This research laboratory is a 47,000-square-foot expansion of the University of Arizona’s optical sciences department. The building contains state-of-the-art optical research labs, teaching labs, classrooms, interaction areas, and research offices for the world-renowned program. The building’s design is conceived as an abstraction of landmark inventions in the history of optics, such as the camera obscura. Within the simple volume, daylight is introduced by skylighted shafts that illuminate interior spaces. The cast-in-place concrete structure is sheathed in a copper alloy that patinates to a reddish bronze hue, recalling the color of the brick featured throughout the campus.
University of California, Merced Central Plant
As part of the first phase of construction of a new university campus serving the state of California, this plant plays a key role in achieving the ambitious sustainable-design goals outlined by its Board of Regents. The complex comprises a three-story plant building, a 30,000-ton-an-hour thermal storage tank, and a telecom building inspired by the Central Valley’s vernacular architecture. The exterior walls of the plant and tank are clad in corrugated-metal panels similar to those found on the area’s ubiquitous grain silos. Channel glass wraps the base of the building, allowing daylight inside. The project features numerous sustainable initiatives that include diverting 77 percent of waste from landfills and using recycled products.
School of Art and Art History, University of Iowa
Iowa City, Iowa.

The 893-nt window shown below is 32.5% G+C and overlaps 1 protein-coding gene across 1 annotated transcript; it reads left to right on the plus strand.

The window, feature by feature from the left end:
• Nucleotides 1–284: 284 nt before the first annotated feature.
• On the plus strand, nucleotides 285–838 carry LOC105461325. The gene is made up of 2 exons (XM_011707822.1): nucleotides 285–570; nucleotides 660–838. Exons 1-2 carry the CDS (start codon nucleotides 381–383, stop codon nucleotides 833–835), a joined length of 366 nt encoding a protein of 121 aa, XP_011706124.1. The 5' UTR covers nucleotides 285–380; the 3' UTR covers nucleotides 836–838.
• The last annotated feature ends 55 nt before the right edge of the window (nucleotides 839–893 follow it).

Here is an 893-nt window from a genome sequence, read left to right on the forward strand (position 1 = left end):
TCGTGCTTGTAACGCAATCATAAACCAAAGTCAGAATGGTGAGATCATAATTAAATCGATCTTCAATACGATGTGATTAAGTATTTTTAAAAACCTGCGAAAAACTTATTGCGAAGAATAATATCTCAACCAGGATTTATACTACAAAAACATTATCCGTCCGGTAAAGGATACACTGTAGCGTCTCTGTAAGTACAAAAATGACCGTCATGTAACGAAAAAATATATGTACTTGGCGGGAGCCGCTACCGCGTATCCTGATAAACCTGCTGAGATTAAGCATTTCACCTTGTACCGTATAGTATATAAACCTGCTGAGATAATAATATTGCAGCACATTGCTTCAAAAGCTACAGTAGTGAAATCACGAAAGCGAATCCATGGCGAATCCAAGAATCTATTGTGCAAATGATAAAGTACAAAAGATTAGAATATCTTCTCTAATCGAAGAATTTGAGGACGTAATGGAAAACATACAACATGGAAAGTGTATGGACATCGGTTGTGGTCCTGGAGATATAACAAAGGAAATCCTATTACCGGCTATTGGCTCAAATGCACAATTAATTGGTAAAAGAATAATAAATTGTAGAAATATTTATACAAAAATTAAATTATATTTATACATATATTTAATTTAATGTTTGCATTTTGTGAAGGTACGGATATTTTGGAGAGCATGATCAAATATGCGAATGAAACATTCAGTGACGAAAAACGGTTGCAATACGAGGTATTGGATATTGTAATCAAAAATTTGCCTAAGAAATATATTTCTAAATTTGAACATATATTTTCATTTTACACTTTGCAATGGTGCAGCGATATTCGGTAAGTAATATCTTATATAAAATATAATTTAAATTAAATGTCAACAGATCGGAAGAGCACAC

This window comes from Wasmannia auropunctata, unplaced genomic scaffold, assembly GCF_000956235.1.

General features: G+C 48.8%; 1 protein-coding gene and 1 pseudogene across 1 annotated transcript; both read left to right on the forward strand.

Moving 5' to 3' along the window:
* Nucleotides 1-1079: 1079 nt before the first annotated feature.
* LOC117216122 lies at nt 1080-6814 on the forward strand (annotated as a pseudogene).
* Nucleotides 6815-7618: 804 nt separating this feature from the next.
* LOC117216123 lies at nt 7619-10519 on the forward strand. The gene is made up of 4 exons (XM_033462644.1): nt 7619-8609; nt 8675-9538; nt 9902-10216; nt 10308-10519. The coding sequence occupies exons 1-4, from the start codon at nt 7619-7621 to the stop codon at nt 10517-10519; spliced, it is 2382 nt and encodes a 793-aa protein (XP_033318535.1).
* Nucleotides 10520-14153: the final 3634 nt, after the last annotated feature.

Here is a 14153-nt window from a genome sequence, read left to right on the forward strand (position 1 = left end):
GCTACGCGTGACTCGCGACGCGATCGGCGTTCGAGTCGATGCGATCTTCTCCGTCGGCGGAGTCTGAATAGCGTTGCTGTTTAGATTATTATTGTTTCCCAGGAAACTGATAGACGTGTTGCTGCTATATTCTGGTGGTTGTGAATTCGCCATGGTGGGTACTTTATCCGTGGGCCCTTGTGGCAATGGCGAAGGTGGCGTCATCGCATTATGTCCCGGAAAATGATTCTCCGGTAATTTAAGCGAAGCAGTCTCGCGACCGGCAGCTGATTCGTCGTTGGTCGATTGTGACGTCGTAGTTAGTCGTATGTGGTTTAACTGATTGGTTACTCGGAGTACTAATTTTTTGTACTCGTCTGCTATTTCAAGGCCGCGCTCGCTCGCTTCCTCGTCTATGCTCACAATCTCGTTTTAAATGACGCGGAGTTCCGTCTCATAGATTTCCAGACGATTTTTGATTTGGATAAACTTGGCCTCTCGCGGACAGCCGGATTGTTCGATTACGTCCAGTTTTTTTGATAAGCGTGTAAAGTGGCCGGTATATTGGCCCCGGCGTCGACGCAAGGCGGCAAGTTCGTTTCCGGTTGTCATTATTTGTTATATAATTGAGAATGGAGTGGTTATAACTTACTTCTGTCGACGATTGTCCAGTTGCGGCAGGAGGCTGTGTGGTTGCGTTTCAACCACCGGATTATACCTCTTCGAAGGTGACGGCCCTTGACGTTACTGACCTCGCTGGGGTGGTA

This 70,000-square-foot building includes facilities for sculpture, painting, printmaking, graduate studios, administrative offices, a gallery, and a library. The building explores “formless” geometries, spaces where the outline of the volume is implied rather than explicitly rendered. Flexible studios open to the outdoors in warm weather. The main horizontal passages serve as meeting places with interior glass walls that reveal work in progress. Around the perimeter, spaces overlook, overlap, and engage the surrounding natural landscape.
Solar Umbrella House
Located on a 41-foot-by-100-foot lot, the Solar Umbrella House (inspired by Paul Rudolph ’s 1953 Umbrella House) transforms an existing 650-square-foot bungalow into a 1,800-square-foot residence. Passive and active solar energy render the house 100 percent energy neutral. Recycled, renewable, and high-performance materials are specified throughout. Landscape treatments were designed for their aesthetic appeal as well as their physical impact on the natural setting.